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2 Kings 19:3

    2 Kings 19:3 Translations

    King James Version (KJV)

    And they said unto him, Thus saith Hezekiah, This day is a day of trouble, and of rebuke, and blasphemy; for the children are come to the birth, and there is not strength to bring forth.

    American King James Version (AKJV)

    And they said to him, Thus said Hezekiah, This day is a day of trouble, and of rebuke, and blasphemy; for the children are come to the birth, and there is not strength to bring forth.

    American Standard Version (ASV)

    And they said unto him, Thus saith Hezekiah, This day is a day of trouble, and of rebuke, and of contumely; for the children are come to the birth, and there is not strength to bring forth.

    Basic English Translation (BBE)

    And they said to him, Hezekiah says, This day is a day of trouble and punishment and shame; for the children are ready to come to birth, but there is no strength to give birth to them.

    Webster's Revision

    And they said unto him, Thus saith Hezekiah, This day is a day of trouble, and of rebuke, and of contumely; for the children are come to the birth, and there is not strength to bring forth.

    World English Bible

    They said to him, "Thus says Hezekiah, 'This day is a day of trouble, of rebuke, and of rejection; for the children have come to the point of birth, and there is no strength to deliver them.

    English Revised Version (ERV)

    And they said unto him, Thus saith Hezekiah, This day is a day of trouble, and of rebuke, and of contumely: for the children are come to the birth, and there is not strength to bring forth.

    Definitions for 2 Kings 19:3

    Rebuke - To reprimand; strongly warn; restrain.

    Clarke's Commentary on 2 Kings 19:3

    The children are come to the birth - The Jewish state is here represented under the emblem of a woman in travail, who has been so long in the pangs of parturition, that her strength is now entirely exhausted, and her deliverance is hopeless, without a miracle. The image is very fine and highly appropriate.

    A similar image is employed by Homer, when he represents the agonies which Agamemnon suffers from his wound: -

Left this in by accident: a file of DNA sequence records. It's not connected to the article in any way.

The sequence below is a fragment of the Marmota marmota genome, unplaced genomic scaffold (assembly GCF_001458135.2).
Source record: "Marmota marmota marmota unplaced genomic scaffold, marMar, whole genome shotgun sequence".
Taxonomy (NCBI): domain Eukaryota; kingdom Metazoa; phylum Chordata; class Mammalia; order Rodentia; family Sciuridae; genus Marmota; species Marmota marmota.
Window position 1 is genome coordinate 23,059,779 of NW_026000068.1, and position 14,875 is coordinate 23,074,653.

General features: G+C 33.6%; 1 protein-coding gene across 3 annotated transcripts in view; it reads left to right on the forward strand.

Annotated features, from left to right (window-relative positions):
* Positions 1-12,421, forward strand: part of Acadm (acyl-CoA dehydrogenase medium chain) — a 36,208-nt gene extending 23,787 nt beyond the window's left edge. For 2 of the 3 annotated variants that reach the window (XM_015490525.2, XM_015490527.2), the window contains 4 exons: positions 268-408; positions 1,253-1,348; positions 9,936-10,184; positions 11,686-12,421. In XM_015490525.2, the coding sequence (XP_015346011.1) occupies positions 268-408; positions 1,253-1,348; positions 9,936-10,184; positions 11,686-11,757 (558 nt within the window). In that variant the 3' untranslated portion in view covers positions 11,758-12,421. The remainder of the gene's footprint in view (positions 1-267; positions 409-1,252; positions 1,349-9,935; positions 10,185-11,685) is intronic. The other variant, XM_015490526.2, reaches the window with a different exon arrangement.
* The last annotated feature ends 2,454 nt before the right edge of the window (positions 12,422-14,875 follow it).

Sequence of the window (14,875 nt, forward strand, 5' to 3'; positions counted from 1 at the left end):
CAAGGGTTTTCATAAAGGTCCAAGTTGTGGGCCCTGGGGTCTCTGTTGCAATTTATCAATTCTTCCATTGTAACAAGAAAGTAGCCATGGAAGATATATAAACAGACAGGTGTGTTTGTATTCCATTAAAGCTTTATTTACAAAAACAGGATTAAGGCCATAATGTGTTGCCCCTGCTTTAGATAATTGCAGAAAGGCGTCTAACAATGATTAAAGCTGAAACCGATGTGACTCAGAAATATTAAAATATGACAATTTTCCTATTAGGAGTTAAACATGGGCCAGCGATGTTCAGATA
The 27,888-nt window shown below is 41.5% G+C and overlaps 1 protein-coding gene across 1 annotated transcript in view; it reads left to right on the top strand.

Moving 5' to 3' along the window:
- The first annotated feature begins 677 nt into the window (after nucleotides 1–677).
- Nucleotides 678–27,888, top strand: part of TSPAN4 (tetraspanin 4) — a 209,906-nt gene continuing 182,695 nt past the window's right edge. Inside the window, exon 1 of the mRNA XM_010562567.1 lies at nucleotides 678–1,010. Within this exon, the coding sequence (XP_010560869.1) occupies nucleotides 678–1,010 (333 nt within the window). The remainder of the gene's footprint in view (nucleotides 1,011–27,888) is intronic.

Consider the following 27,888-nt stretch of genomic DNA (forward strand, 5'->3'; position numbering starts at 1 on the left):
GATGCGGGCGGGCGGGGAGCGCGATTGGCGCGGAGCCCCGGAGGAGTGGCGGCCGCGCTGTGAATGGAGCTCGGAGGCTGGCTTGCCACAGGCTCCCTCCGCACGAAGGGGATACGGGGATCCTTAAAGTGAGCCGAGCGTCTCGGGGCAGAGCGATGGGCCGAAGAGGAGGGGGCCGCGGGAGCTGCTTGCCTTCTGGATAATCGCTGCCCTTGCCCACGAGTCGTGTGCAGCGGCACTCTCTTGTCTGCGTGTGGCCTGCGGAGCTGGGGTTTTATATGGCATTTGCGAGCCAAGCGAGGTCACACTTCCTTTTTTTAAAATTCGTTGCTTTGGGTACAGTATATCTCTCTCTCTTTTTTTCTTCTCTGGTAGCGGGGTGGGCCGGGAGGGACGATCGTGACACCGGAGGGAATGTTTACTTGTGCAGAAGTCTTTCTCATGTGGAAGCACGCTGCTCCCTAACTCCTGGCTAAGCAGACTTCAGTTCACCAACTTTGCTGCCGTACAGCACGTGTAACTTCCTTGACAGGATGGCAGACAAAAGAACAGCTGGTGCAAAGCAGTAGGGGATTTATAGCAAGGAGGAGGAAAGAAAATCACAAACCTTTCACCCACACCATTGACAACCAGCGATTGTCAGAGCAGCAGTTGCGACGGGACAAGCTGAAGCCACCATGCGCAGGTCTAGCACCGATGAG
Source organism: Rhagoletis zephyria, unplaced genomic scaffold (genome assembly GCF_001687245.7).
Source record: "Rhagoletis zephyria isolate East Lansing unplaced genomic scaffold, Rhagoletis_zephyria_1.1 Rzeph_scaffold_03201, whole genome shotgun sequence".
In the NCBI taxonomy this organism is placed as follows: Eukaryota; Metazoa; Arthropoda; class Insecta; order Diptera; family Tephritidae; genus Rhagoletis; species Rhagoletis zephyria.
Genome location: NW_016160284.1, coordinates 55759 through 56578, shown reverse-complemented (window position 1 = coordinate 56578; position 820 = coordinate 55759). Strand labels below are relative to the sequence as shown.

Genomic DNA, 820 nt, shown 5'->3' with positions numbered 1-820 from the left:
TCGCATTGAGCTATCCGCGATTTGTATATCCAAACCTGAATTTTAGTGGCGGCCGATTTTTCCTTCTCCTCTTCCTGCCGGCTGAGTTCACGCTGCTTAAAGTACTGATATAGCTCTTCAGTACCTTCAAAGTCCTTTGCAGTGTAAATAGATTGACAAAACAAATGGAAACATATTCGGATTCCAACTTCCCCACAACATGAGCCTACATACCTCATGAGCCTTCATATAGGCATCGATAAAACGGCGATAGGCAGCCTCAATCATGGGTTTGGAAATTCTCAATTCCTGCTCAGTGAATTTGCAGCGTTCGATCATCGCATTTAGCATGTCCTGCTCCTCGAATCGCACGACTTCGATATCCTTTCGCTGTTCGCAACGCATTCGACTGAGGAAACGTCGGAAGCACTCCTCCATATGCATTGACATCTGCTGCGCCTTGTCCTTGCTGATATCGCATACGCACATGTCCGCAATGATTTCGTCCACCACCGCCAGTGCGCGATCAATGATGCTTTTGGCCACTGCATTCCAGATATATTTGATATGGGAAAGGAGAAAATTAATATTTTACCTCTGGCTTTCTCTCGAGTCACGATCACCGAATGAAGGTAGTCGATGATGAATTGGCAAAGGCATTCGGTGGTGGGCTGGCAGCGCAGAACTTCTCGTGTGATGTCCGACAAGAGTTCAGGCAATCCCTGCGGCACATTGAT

Οφρα οἱ αἱμ' ετι θερμον ανηνοθεν εξ ωτειλης·

    Λυταρ επει το μεν ἑλκος ετερσετο παυσατο δ' αἱμα,

    Οξειαι οδυναι δυνον μενος Ατρειδαο·

    Ως δ' ὁταν ωδινουσαν εχῃ βελος οξυ γυναικα,

    Δριμυ, το τε προΐεισι μογοστοκοι Ειλειθυιαι

    Ἡρης θυγατερες πικ ρας ωδινας εχουσαι·

    Ὡς οξει' οδυναι δυνον μενος Ατρειδαο.

    Il. xi., ver. 266.

    This, while yet warm, distill'd the purple flood;

    But when the wound grew stiff with clotted blood,

    Then grinding tortures his strong bosom rend.

    Less keen those darts the fierce Ilythiae send,

    continued...

    Barnes' Notes on 2 Kings 19:3

    The "trouble" consisted in rebuke" (rather, "chastisement,") for sins at the hand of God, and "blasphemy" (rather, "reproach,") at the hands of man.

    The children ... - i. e., "we are in a fearful extremity - at the last gasp - and lack the strength that might carry us through the danger."

    Wesley's Notes on 2 Kings 19:3

    19:3 The children - We are like a poor travailing woman in great extremity, having no strength left to help herself, and to bring forth her infant into the world. We have attempted to deliver ourselves from the Assyrian yoke; and had carried on that work to some maturity, and as we thought, brought it to the birth; but now we have no might to finish. We have begun an happy reformation, and are hindered by this insolent Assyrian, from bringing it to perfection.